IDEAS home Printed from https://ideas.repec.org/a/gss/journl/v2y2017i1p18-46.html
   My bibliography  Save this article

Revisiting the Relationship between Military Expenditure and Economic Growth in Pakistan

Author

Listed:
  • Waqar Qureshi

    (PhD Scholar, Department of Economics, AWKUM, Mardan, Pakistan)

  • Noor Pio Khan

    (Pro-Vice Chancellor and Dean, University of Agriculture, Peshawar, Pakistan)

Abstract

This study aims to examine relationship of military expenditure and economic growth in different phases of military regimes in the context of Pakistan. This study uses two-state Markov switching models with Constant Transition Probability (CTP) and Time Varying Transition Probabilities (TVTP) for the time period: 1973-2014. This investigation analyses two sorts of relations between military expenditures and economic development through fixed transition probability Markov exchanging models. To begin with, there is negative connection between GDP growth and military expenditures during a high variance state (i.e. having low economic growth). Second, there is positive relation between both variables, during low variance state (i.e. having higher economic growth) which is also supported by idea of Keynesian income multiplier. Another, empirical test of time varying transition probability model was used to capture the switch through indicator variable. Results of the study suggest that chances of switching are increased from low to high economic growth. The chances of switching increase from lower to higher economic growth period (or high variance period) if non-military expenditure increases. The study concludes that military expenditure and economic growth are state dependent. If conditions of economy are stable then increase of expenditure results in positive outcomes, otherwise, it affects negatively. Empirical findings suggest that military spending should be planned in accordance to the economic performance of the country.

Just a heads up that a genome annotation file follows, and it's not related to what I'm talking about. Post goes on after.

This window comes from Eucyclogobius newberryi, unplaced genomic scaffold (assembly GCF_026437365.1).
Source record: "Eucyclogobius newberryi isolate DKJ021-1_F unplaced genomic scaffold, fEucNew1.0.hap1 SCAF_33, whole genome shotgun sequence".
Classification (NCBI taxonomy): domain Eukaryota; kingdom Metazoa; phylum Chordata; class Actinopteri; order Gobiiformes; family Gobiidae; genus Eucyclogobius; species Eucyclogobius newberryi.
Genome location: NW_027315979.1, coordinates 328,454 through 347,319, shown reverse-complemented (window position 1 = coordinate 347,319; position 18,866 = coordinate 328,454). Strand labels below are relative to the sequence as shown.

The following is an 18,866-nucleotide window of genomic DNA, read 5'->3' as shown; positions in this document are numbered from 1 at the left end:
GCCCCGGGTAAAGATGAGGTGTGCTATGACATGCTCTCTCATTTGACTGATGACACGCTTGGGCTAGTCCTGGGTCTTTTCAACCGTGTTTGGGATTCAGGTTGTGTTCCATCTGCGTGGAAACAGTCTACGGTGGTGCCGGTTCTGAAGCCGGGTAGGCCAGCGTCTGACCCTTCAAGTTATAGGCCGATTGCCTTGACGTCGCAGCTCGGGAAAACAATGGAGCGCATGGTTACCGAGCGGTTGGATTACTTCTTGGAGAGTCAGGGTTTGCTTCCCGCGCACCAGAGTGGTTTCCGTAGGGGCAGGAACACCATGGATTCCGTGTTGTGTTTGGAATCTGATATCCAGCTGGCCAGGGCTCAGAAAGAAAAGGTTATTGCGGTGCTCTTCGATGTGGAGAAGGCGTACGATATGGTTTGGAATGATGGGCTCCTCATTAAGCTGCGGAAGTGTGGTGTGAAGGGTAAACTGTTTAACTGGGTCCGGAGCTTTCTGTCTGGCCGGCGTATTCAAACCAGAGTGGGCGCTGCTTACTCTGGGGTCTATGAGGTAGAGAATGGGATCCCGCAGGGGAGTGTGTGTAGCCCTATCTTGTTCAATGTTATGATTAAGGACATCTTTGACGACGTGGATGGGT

Suggested Citation

  • Waqar Qureshi & Noor Pio Khan, 2017. "Revisiting the Relationship between Military Expenditure and Economic Growth in Pakistan," Global Social Sciences Review, Humanity Only, vol. 2(1), pages 18-46, June.
  • Handle: RePEc:gss:journl:v:2:y:2017:i:1:p:18-46
    DOI: 10.31703/gssr.2017(II-I).02
    as

    Download full text from publisher

    File URL: http://gssrjournal.com/jadmin/Auther/31rvIolA2LALJouq9hkR/ZlOSHeYKdU.pdf
    Download Restriction: no

    File URL: http://www.gssrjournal.com/issue/Revisiting-the-Relationship-between-Military-Expenditure-and-Economic-Growth-in-Pakistan
    Download Restriction: no

    References listed on IDEAS

    as
    1. Joerding, Wayne, 1986. "Economic growth and defense spending : Granger Causality," Journal of Development Economics, Elsevier, vol. 21(1), pages 35-40, April.
    2. Michael D. Stroup & Jac C. Heckelman, 2001. "Size Of The Military Sector And Economic Growth: A Panel Data Analysis Of Africa And Latin America," Journal of Applied Economics, Universidad del CEMA, vol. 4, pages 329-360, November.
    3. Nasir M. Khilji & Akhtar Mahmood, 1997. "Military Expenditures and Economic Growth in Pakistan," The Pakistan Development Review, Pakistan Institute of Development Economics, vol. 36(4), pages 791-808.
    4. Joshua Aizenman & Reuven Glick, 2006. "Military expenditure, threats, and growth," The Journal of International Trade & Economic Development, Taylor & Francis Journals, vol. 15(2), pages 129-155.
    5. Deger, Saadet & Sen, Somnath, 1990. "Military Expenditure: The Political Economy of International Security," OUP Catalogue, Oxford University Press, number 9780198291411.
    6. F. Menla Ali & O. Dimitraki, 2014. "Military spending and economic growth in China: a regime-switching analysis," Applied Economics, Taylor & Francis Journals, vol. 46(28), pages 3408-3420, October.
    7. Malcolm Knight & Norman Loayza & Delano Villanueva, 1996. "The Peace Dividend: Military Spending Cuts and Economic Growth," IMF Staff Papers, Palgrave Macmillan, vol. 43(1), pages 1-37, March.
    8. Landau, Daniel, 1993. "The economic impact of military expenditures," Policy Research Working Paper Series 1138, The World Bank.
    9. Ourania Dimitraki & Faek Menla Ali, 2015. "The Long-run Causal Relationship Between Military Expenditure and Economic Growth in China: Revisited," Defence and Peace Economics, Taylor & Francis Journals, vol. 26(3), pages 311-326, June.
    10. Jesús Crespo Cuaresma & Gerhard Reitschuler, 2006. "‘Guns Or Butter?’ Revisited: Robustness And Nonlinearity Issues In The Defense–Growth Nexus," Scottish Journal of Political Economy, Scottish Economic Society, vol. 53(4), pages 523-541, September.
    11. Morrison, Catherine J & Schwartz, Amy Ellen, 1996. "State Infrastructure and Productive Performance," American Economic Review, American Economic Association, vol. 86(5), pages 1095-1111, December.